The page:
A daylight assassination in Brewerytown two weeks ago has left a family in mourning and pondering how their eldest son went from high school graduate to street corner hustler to what police list as 2015’s 14th homicide, in a city where gun violence is epidemic.
“He left at 2:15. His girlfriend got the call. I was devastated,” Denene Coleman tearfully recalled of the day her son Paris Kadeem Coleman, 21, was murdered.
“I wish I told him I loved him. I never got to say goodbye to my baby,” she said through her tears.
Coleman recalled her son Paris, known as “Peedie,” who leaves behind two daughters, as a warm, loving young man with a vibrant sense of humor.
“No one knew how much Paris meant to me. Paris didn’t know how much he meant to me,” said his younger brother, DJ. “I don’t got nobody anymore. I don’t go no life anymore.”
Coleman’s circle of friends have created a memorial to him at Hollywood and Thompson Streets, just a block south of where he was murdered on a Sunday in broad daylight.
“My cousin had called me … she said ‘I think you need to sit down,’” recalled Alicia Collins, 28, a childhood friend of Paris’s. “She said ‘Paris is gone.’ I said ‘What you mean by that?’ She said ‘Somebody shot him and he’s laying in the middle of the street’… and I just dropped the phone and started screaming.”
“Since Paris died I just feel like I’m in a dream,” she said.
Lori Rohrbach, Paris’ 10th-grade english teacher at Roberts Vaux High School, remained close with Paris throughout school after working with him on a report about “To Kill a Mockingbird.”
“It’s painful,” Rohrbach said. “He was really just a funny kid. He was really nice, and he had a good heart. He was always coming in the classroom to talk about stuff that was going on in his life.”
Police have made no arrests yet, saying that witnesses to the murder, which police said was in part driven by a grudge, in part by narcotics, are not cooperating
“Friends or cohorts know who did this,” said Lt. John Deegan of the PPD Homicide Unit. “Some witnesses are being a little less than forthright with us. We’re trying to see if family members will talk to them to get them to be more helpful.”
Paris was murdered just blocks away from his house. Some friends and family said the shooter was a former friend who had come to hate Paris.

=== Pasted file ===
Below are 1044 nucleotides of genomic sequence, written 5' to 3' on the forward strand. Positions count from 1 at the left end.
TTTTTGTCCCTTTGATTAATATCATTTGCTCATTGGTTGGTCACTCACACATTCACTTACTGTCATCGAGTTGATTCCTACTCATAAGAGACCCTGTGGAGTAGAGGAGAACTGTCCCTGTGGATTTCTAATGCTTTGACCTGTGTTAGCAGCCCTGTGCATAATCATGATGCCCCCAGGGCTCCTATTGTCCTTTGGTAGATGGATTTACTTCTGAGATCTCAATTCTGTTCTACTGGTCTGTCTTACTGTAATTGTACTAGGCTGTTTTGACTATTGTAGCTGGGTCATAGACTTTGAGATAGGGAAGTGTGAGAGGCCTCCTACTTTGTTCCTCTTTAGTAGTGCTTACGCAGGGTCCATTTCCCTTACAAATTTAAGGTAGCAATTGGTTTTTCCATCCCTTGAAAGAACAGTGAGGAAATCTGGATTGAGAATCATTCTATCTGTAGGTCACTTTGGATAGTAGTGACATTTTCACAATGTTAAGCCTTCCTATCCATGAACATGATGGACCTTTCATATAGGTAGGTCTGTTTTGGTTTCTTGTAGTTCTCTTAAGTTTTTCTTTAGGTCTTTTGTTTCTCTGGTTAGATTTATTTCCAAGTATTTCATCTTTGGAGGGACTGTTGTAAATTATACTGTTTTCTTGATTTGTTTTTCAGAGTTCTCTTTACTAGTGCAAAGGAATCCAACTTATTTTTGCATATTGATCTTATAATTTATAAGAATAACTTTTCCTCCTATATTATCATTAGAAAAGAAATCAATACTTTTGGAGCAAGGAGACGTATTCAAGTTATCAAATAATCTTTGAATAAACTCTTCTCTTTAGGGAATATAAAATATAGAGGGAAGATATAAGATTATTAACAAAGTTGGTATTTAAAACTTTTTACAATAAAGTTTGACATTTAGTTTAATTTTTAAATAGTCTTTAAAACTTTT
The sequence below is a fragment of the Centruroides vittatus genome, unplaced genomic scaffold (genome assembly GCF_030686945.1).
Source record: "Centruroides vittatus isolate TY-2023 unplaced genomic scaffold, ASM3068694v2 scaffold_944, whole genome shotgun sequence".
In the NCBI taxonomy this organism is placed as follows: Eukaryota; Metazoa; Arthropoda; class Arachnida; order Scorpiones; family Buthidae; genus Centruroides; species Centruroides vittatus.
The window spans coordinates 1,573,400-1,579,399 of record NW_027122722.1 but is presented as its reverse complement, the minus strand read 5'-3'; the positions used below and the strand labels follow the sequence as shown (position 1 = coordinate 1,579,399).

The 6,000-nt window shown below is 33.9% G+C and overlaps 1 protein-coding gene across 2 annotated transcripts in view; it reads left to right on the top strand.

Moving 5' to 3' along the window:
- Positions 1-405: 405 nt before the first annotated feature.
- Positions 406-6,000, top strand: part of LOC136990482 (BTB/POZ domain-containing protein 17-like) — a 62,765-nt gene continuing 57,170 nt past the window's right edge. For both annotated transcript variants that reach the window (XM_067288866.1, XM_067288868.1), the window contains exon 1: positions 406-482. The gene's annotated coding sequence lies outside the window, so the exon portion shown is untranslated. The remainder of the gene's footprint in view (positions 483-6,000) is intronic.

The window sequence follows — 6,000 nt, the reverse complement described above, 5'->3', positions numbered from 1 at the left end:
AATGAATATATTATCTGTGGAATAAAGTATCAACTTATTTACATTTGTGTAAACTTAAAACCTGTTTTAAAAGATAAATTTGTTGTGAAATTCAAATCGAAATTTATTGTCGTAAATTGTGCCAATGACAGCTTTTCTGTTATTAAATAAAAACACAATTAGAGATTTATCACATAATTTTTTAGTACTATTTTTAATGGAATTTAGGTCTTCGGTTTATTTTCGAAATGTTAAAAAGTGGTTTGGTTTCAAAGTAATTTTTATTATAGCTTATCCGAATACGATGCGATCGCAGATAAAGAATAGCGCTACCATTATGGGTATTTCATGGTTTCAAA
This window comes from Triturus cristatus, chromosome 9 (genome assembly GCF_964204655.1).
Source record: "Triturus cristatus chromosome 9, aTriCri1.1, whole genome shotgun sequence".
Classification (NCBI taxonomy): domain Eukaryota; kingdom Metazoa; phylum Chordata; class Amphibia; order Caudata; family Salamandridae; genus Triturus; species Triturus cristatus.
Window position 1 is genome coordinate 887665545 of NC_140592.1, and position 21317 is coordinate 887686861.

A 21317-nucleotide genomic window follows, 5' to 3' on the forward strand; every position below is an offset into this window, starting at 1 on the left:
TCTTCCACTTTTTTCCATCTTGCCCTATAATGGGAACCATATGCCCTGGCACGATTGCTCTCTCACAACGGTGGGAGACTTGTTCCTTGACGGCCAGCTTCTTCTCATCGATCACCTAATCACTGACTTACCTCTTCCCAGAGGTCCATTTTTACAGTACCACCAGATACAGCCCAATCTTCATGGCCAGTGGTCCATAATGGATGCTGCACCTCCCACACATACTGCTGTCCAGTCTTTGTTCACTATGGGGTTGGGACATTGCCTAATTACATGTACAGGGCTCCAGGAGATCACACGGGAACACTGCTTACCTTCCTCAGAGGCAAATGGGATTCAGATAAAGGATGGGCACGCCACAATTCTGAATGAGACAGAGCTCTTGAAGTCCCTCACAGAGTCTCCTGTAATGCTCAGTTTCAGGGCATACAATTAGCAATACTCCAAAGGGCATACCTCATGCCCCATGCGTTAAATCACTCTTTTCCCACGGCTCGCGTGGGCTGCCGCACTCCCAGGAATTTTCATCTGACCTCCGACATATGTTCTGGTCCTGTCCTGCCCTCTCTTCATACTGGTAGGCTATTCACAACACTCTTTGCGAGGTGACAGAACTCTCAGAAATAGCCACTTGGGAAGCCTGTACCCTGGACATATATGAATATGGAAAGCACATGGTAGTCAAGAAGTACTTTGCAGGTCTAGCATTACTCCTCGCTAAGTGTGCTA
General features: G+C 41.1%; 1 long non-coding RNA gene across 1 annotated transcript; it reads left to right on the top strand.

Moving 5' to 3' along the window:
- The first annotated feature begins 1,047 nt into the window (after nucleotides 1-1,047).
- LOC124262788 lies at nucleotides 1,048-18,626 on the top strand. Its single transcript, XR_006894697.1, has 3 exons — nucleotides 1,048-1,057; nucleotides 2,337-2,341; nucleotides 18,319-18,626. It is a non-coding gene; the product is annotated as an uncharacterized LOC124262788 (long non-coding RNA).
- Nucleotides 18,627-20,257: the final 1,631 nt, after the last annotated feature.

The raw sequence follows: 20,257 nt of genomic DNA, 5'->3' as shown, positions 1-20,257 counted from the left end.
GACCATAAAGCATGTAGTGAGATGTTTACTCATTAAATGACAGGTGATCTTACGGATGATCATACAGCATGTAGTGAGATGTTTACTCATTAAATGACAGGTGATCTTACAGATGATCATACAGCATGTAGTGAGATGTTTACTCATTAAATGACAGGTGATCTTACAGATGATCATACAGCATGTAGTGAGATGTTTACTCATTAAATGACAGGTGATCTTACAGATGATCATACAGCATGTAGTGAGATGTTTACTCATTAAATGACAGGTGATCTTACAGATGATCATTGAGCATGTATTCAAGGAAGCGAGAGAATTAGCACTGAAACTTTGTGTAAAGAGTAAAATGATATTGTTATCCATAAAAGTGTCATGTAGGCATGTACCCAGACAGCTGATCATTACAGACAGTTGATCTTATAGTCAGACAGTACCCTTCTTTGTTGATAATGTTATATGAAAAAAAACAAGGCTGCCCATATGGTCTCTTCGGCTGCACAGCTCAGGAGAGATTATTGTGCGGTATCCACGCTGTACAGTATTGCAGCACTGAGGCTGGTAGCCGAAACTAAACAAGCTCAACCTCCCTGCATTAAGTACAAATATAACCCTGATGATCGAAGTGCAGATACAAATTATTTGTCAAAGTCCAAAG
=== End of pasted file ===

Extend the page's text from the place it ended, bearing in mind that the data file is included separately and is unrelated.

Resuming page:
“They didn’t have to do my baby like that,” said Rosa Colbert, Paris’ grandmother. “They shot him down like a dirty dog.”
But for Coleman, the grief is deepened by the knowledge that her son used to have a future.
According to his mother, shortly before he graduated high school, Paris got in trouble defending a friend — a queer woman who was being threatened on 29th Street in Brewerytown.
Later that night, the group of men who had harassed the woman came back and shot Paris nine times, his mother said. That left him with bullets lodged in his leg, arm and spine, and a prescription to Percocet — to which he soon became addicted, she said.
“He never recovered from that,” Coleman said. “He was shell-shocked.”
While recovering from the shooting, Paris lost his job at Walmart, his mother said, and his only income from working on the corners.
“Paris wasn’t a saint,” she said. “He wouldn’t sit there and lie and say he was. He did some bad things.”
At the time of his death, Paris was on probation for a 2011 arrest for drug dealing, according to court records. He had two other arrests for possession of drugs, one last March for marijuana.
Carlida Bradley, Coleman’s ex-girlfriend, knew Paris since middle school, she said.
“I saw it all, from the innocent Paris to the Peedie Yola boy, as they called him, and to a man that was trying to take on his own responsibilities,” she said.
Bradley said about five months ago, after a conversation with her, Paris told her he wanted to change his life, and take a more active role raising their daughter, 2.
“I told him I wanted him to step up, I said ‘Do your job.’ He said he’s not 100 percent fully recovered [from the shooting], he couldn’t find a stable job because of the record he had. He really didn’t know where to turn,” she said.
But as Bradley saw him change, she also believe that in some ways deepened the grudge that led to Paris’ killer deciding to pull the trigger. His murder had nothing to do with narcotics, she said. “It was all emotion.”
“He stopped selling drugs, he stopped taking Percs and everything … But that was his downfall at the same time. People didn’t like the life he was living, or it was just jealousy.”
Coleman also said her son had left the streets behind months ago.
“Paris was no longer in the street and he was turning his life around,” she said. “His death had nothing to with narcotics but hatred and jealously.”
But her son’s death fulfilled his own grim prophecy, Coleman said.
“I begged him, I pleaded with him to come off the streets,” she recalled. “He said, ‘Mom, once I come off these streets, something’s gonna happen. That’s how it always happens.’”
Update: One year after this piece was published, Denene Coleman spoke again to Metro and about her son’s murder and the death of his suspected killer.